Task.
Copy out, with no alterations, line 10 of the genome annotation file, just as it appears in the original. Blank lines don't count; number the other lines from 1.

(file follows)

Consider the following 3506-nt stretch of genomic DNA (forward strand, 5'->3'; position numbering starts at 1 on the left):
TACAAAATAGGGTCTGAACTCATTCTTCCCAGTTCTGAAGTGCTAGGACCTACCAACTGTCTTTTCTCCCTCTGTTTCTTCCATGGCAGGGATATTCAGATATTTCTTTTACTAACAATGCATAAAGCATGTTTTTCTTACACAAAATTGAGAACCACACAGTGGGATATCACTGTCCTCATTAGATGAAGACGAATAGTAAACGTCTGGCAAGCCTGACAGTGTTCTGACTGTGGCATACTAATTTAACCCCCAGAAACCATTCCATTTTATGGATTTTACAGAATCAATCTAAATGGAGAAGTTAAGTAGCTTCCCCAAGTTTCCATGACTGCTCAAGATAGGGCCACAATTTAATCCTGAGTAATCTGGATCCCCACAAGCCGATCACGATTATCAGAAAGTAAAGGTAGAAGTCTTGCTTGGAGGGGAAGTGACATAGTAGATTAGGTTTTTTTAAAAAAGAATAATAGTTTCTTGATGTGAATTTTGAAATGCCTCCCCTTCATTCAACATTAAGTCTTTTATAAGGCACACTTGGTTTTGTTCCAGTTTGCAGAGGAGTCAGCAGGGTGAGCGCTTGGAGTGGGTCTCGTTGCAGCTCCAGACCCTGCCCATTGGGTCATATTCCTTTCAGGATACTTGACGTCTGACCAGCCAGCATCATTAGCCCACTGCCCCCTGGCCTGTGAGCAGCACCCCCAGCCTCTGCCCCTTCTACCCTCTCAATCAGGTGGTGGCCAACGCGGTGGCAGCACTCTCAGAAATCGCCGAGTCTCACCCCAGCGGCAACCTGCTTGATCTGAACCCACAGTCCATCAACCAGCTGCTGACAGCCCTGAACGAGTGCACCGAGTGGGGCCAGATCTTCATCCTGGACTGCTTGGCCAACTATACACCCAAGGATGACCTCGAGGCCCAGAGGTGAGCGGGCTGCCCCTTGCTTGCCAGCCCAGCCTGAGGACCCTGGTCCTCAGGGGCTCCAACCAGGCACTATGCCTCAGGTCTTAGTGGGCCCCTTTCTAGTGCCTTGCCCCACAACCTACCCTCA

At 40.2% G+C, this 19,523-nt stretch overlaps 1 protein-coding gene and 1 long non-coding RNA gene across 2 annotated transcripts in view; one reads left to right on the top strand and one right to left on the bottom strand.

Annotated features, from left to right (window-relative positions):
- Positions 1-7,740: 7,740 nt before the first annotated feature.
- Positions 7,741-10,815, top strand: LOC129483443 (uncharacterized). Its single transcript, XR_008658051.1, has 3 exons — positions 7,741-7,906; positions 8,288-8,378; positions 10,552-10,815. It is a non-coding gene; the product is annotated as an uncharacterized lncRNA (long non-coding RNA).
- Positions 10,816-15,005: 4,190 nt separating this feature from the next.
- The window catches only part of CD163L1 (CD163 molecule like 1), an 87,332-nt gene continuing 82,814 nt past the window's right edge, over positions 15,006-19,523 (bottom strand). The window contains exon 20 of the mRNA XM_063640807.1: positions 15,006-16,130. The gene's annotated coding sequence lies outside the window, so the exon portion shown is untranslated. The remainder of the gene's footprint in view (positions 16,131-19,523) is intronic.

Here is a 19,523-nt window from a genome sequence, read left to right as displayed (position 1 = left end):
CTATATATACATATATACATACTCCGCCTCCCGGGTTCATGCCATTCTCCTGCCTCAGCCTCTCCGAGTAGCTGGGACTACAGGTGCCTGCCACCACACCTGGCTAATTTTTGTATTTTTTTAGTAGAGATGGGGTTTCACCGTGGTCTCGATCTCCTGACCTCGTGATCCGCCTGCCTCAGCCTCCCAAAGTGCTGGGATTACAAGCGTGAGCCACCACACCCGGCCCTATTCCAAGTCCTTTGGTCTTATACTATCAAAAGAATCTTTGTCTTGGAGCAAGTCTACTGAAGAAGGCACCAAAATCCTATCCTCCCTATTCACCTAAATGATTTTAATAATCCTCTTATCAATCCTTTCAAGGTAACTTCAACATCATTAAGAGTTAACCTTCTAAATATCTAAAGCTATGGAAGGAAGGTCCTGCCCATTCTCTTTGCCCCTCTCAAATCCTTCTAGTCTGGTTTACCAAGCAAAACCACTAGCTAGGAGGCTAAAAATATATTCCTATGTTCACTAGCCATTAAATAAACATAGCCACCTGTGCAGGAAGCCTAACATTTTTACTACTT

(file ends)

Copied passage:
CTATATATACATATATACATACTCCGCCTCCCGGGTTCATGCCATTCTCCTGCCTCAGCCTCTCCGAGTAGCTGGGACTACAGGTGCCTGCCACCACACCTGGCTAATTTTTGTATTTTTTTAGTAGAGATGGGGTTTCACCGTGGTCTCGATCTCCTGACCTCGTGATCCGCCTGCCTCAGCCTCCCAAAGTGCTGGGATTACAAGCGTGAGCCACCACACCCGGCCCTATTCCAAGTCCTTTGGTCTTATACTATCAAAAGAATCTTTGTCTTGGAGCAAGTCTACTGAAGAAGGCACCAAAATCCTATCCTCCCTATTCACCTAAATGATTTTAATAATCCTCTTATCAATCCTTTCAAGGTAACTTCAACATCATTAAGAGTTAACCTTCTAAATATCTAAAGCTATGGAAGGAAGGTCCTGCCCATTCTCTTTGCCCCTCTCAAATCCTTCTAGTCTGGTTTACCAAGCAAAACCACTAGCTAGGAGGCTAAAAATATATTCCTATGTTCACTAGCCATTAAATAAACATAGCCACCTGTGCAGGAAGCCTAACATTTTTACTACTT